It used to be that pastors were the spiritual guides in the important transition points in life. They did what southerners call "marrying and burying," meaning that they incarnated the presence of God--that they became a means of grace--at births and baptisms and marriages and especially, always, deaths.
This is now a quaint, old-fashioned way of doing pastoral ministry. Pastors who spend a lot of time on pastoral care--especially with the elderly--are dismissed as "chaplains." Sitting by bedsides isn't considered "strategic leadership." Praying with old people isn't "high-leverage." Comforting the grieving isn't "missional."
C came home from a midweek joint worship service tonight only to be greeted with the news that Mrs. So-and-so was dying and the family was hoping he would come. You need to understand that Mrs. So-and-so and her family are not important members of our church. They don't have much to give, either financially or in terms of service. They aren't well-known. But they are a sweet Christian family and they wanted C to come pray.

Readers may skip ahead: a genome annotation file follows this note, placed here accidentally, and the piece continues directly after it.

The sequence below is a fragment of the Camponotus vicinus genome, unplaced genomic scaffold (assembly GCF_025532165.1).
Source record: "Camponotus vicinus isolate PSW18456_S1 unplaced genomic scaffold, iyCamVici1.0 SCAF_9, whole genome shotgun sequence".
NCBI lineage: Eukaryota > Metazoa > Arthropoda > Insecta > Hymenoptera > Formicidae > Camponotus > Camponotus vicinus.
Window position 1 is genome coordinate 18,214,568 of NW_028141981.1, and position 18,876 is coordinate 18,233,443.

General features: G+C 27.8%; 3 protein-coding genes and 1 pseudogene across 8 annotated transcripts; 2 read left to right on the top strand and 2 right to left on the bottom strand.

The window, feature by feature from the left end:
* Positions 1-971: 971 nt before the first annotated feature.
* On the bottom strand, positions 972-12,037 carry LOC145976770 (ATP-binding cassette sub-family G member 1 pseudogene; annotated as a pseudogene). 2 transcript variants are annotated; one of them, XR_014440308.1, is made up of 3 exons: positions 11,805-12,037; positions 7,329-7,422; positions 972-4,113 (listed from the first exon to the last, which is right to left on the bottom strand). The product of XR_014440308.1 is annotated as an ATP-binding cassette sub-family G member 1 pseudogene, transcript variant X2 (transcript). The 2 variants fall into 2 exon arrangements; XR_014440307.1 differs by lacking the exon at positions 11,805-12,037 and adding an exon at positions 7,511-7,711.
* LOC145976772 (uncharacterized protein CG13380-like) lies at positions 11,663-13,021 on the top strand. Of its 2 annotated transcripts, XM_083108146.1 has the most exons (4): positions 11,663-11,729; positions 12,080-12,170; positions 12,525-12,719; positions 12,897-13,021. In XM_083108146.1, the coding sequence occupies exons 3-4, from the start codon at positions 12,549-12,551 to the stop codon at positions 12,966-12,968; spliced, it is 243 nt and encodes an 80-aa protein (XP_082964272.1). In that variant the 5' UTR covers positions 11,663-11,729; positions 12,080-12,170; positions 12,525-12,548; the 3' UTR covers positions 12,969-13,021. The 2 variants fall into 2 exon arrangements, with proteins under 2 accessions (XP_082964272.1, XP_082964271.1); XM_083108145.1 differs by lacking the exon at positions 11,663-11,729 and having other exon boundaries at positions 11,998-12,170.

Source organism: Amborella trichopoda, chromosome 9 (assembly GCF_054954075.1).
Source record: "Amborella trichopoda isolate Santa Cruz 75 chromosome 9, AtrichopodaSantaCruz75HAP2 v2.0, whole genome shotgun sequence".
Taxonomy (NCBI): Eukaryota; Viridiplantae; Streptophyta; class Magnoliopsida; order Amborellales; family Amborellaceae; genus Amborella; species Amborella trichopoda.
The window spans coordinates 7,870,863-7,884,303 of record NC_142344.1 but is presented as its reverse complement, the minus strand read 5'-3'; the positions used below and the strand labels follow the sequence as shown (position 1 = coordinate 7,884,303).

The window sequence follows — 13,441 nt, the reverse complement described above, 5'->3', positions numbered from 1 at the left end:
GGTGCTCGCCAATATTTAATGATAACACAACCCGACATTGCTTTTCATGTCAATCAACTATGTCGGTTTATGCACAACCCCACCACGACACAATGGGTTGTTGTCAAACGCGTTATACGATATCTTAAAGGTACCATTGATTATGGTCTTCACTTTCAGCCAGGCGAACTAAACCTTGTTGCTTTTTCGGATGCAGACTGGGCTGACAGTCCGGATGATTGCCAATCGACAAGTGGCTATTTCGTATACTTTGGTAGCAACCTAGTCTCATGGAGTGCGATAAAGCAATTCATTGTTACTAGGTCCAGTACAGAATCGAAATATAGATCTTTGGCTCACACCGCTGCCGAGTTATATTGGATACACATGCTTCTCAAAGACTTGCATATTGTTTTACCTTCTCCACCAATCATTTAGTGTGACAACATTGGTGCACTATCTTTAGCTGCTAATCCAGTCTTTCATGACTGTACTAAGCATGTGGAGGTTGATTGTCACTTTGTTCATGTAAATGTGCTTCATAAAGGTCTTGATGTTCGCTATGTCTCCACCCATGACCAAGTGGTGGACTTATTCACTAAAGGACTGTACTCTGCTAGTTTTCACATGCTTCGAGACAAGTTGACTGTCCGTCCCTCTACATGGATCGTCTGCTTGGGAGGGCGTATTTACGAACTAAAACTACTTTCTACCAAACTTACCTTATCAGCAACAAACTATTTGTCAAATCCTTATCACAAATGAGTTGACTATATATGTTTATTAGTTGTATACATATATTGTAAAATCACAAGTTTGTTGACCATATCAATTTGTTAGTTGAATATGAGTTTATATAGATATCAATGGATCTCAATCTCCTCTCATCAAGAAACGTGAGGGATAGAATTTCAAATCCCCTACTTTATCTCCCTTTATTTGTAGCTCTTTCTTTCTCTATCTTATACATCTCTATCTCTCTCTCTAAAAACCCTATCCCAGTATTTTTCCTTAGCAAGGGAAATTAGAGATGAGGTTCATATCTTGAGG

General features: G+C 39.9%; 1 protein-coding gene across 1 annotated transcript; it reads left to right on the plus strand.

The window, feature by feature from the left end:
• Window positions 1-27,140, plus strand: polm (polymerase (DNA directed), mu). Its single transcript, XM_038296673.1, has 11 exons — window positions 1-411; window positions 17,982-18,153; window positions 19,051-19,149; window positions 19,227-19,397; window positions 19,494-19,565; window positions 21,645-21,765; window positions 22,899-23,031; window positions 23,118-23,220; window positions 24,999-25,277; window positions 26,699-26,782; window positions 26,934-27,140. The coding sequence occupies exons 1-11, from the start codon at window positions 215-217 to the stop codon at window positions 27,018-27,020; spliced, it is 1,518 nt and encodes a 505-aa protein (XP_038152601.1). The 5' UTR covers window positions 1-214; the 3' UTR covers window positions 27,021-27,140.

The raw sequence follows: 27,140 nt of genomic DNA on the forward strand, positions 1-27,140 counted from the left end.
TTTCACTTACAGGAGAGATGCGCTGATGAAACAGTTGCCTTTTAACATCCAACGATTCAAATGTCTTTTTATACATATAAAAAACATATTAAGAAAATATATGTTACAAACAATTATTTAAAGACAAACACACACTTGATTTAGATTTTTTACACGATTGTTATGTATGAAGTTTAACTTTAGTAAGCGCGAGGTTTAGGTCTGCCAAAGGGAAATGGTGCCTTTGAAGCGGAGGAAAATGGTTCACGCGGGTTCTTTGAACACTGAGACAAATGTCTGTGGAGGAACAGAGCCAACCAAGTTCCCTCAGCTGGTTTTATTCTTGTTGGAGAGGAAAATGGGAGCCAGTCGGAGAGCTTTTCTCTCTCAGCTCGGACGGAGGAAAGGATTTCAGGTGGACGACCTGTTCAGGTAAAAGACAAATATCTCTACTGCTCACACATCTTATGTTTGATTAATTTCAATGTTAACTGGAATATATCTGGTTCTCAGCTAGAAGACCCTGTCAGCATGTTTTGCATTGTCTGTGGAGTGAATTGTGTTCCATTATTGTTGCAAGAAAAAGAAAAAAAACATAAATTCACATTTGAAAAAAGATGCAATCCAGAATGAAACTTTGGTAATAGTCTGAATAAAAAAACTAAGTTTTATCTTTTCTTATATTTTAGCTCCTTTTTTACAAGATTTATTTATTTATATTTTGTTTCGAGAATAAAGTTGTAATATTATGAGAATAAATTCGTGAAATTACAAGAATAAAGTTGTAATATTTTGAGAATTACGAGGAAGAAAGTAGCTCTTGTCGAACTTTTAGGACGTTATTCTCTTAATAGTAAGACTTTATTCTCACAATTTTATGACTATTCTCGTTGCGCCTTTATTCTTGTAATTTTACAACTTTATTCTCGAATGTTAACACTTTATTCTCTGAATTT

When he walked back in the door two hours later, he told me briefly about his visit. Mrs. So-and-so had died while he was there and he had helped each family member begin their own unique journey of grief, offering to do the funeral even though it involved a trip out of town (way out of town) on his day off. He described their deep gratitude for his pastoral presence as they faced one more grief in a long string of family griefs.
We both know how this kind of ministry is perceived by those who are more visionary about pastoral leadership. Maybe that's why C said reflectively, with a little laugh, "You know, tonight was high-leverage in the Kingdom; if it really is all about love, this matters." I think he's right.
Being a leader is a hard job. Being a leader in the Kingdom of God is really a hard job. I don't even pretend to know how a pastor is supposed to do it all, including providing strategic, high-leverage, missional leadership (which is all important, even if I'm not exactly sure what it all means.) But I'm grateful for the many, many pastors who remember that in this Kingdom, everything is upside down and what seems unimportant is often most important and what seems insignificant changes everything.